Columbus-based graphic artist Brandon Rike is proof that dream jobs do exist. In Rike's case, they're built one project at a time.

Columbus-based graphic artist Brandon Rike is proof that dream jobs do exist. In Rike's case, they're built one project at a time. Throughout his career (which started at 13 designing posters, stickers and T-shirts for his band), Rike has designed T-shirts and posters for some of the music industry's top acts. But even with his star-studded client list that includes Weezer, Paramour and 30 Seconds To Mars, Rike said his greatest accomplishment was the elbow grease that allowed him to have a client list at all. As Rike and his wife prepare to move into the Hoover Reservoir dream house his artwork helped purchase, Alive sat down with him to talk about the Dayton-area transplant's formula for success when it comes to doing what you love.

I knew from a young age I had to do art for a living; I never really had a choice. As a little kid I actually stated, "I'm going to be an artist when I grow up," and that was it. I never thought about, "What can I do to make a lot of money?" It was always, "What is the next step to make money with my artwork?" Luckily, my parents were always looking out for opportunities to allow me to be passionate about art. They weren't trying to lead me to another career path; I think they were trying to keep my soul from being killed.

I saw an opportunity to be a professional artist, and I jumped on it. I started designing seriously when I was 13 for my band. At 16, we started getting interest from record labels. The design work created itself from there. Before I had to worry about providing for myself, I was building a portfolio; it was a cool overlap between the music and my career in design. It got to the point I was making more money designing stuff for other bands, so I decided to leave the band. Designing full-time is what I wanted all along.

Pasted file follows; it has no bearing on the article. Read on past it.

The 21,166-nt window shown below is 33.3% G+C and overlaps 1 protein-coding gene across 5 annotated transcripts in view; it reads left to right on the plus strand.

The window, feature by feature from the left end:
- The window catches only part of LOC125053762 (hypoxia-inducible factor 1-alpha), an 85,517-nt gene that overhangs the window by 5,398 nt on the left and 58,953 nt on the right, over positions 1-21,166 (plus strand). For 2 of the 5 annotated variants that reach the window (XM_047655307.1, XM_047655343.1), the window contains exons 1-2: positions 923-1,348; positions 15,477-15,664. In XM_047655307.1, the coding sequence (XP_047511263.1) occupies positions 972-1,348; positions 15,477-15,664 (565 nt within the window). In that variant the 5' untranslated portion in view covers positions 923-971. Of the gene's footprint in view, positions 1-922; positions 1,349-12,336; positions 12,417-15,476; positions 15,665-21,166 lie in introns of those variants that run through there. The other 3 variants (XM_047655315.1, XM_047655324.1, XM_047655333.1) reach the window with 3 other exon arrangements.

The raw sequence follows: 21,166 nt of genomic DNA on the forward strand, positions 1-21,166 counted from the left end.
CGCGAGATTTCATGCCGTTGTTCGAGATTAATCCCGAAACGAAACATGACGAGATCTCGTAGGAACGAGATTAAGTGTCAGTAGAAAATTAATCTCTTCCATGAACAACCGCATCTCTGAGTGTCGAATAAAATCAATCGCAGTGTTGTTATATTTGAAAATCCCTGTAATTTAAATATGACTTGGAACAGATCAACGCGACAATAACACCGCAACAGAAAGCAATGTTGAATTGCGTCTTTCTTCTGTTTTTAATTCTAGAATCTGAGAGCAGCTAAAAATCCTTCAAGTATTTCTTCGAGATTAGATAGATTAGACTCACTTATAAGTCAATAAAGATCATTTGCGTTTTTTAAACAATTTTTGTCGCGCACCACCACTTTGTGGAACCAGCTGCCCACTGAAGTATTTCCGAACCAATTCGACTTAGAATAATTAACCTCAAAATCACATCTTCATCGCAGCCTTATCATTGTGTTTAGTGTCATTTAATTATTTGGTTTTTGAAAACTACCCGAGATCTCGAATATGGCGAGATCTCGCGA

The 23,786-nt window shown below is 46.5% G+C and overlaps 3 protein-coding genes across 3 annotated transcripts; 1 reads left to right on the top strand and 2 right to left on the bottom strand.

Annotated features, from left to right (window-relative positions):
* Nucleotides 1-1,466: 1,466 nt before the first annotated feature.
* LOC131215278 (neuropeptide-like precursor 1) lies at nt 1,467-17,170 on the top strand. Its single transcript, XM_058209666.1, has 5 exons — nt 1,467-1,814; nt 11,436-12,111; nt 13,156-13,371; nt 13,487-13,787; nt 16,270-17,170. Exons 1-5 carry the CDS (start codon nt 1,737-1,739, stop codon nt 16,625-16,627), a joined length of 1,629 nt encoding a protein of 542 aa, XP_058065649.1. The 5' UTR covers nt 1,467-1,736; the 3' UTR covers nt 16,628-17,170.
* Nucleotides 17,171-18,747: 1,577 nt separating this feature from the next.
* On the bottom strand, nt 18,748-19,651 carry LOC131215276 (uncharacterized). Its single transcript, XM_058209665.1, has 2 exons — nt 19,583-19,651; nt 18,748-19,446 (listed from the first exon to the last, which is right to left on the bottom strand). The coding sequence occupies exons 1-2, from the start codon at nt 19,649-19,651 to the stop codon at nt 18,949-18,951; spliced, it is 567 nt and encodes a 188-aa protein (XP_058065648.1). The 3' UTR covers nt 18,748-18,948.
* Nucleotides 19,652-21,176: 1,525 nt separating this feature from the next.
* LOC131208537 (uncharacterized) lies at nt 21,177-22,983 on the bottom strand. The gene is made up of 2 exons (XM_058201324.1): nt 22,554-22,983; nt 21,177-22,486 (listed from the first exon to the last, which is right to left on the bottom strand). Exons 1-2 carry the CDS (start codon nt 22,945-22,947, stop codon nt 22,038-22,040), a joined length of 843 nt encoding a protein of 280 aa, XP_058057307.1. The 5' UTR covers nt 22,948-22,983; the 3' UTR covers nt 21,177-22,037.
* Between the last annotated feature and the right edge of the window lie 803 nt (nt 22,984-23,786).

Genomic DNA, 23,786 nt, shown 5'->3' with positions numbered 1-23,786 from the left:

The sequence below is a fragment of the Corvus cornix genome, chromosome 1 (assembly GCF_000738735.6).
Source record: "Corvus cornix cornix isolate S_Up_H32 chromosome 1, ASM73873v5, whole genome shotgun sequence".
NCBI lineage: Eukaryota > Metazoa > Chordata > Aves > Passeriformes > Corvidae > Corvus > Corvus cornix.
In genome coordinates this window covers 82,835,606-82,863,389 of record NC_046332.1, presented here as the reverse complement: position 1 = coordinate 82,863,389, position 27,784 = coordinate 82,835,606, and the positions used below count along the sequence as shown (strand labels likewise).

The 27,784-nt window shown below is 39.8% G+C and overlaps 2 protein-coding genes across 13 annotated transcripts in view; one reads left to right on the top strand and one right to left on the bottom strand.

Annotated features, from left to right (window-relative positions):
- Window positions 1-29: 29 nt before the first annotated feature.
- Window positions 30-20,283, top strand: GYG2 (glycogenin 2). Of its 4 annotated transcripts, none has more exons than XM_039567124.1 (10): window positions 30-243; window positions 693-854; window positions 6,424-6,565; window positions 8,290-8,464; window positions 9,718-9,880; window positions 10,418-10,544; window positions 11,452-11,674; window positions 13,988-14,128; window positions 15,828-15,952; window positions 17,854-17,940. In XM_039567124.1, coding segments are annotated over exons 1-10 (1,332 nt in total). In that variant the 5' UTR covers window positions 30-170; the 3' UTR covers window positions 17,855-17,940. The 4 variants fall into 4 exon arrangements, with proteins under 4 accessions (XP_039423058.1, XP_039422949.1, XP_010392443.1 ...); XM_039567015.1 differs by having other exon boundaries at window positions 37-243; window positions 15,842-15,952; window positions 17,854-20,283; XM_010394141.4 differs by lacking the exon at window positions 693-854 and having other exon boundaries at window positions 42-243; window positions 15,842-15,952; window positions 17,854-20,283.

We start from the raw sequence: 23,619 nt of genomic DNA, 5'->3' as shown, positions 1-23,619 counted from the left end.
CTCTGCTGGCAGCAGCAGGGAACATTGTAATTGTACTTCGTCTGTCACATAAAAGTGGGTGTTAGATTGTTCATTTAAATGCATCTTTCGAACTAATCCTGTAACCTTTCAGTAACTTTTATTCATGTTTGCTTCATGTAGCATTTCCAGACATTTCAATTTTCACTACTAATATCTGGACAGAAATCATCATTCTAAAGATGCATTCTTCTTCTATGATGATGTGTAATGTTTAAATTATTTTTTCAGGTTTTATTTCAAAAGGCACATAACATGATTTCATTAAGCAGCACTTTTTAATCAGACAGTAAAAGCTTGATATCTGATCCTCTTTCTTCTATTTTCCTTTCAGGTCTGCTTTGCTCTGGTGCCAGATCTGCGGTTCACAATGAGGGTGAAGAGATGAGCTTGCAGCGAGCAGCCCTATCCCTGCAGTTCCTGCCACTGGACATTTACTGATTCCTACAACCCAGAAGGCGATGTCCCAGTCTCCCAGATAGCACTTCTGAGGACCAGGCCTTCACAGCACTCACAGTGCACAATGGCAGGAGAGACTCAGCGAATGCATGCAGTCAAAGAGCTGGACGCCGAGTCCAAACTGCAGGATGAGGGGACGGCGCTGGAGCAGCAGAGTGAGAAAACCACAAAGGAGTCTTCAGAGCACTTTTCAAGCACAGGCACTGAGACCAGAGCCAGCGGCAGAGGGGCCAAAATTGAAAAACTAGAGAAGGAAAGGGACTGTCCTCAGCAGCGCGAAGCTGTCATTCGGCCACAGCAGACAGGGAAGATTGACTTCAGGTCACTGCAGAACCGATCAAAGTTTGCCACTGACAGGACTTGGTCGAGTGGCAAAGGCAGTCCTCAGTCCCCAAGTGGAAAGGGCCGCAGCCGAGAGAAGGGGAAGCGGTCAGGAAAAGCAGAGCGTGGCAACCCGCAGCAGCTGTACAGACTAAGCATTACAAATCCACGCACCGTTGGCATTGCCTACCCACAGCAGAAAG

I wish I could tell my 15-year-old self one day I'd be designing T-shirts for my favorite bands. I want to tell him that I get to design T-shirts for Weezer and Green Day - these bands that shaped me growing up. I used to salivate over getting a Deftones T-shirt, and now I make that stuff for other fans, which is really cool. I try to be good about putting everything in perspective and realize how lucky I am to do what I love. I have these moments of awe sometimes, and I try to hang on to those moments so I can convince myself my life is amazing even if I'm not having a great day.

When I'm asked, "Why live in Columbus," my response is, "Why not?" I moved to Columbus because it's a more interesting and progressive city than my hometown of Dayton. Dayton is a manufacturing town, which can be a real bummer. I feel Columbus has become an artistic city because people graduate from college with really great ideas, and some of them actually [carry the ideas out]. In Columbus, there is positivity and hope - we might be a little idealistic, but at least there are ideas. In New York, everybody wants to impress you. In the Midwest, we just want to work really hard and do cool things.

Find out what you obsess over, and find out how to make a living out of that obsession. We obsess about things when we are younger, but at some point we get told to move on to something more responsible. I never thought that my artistic talent was something I'd grow out of; art was something I wanted to do all the time. My greatest accomplishment is making a living by doing what I love to do. I may not necessarily be the best artist, but I work hard. A lot of artists are so proud of how artistic they are; they don't think they have to work very hard. I knew if I wanted to make a living out of this, I had to hustle and find a niche.

If I was going to hang something on a wall it would be a picture of me and my wife in front of the house we bought with freaking T-shirt designs. Some artists believe designing T-shirts is below them - and that's fine because I have no problem doing it. My job is to meet deadlines and do good work, not impress everybody with how artistic I am.

Photo by Meghan Ralston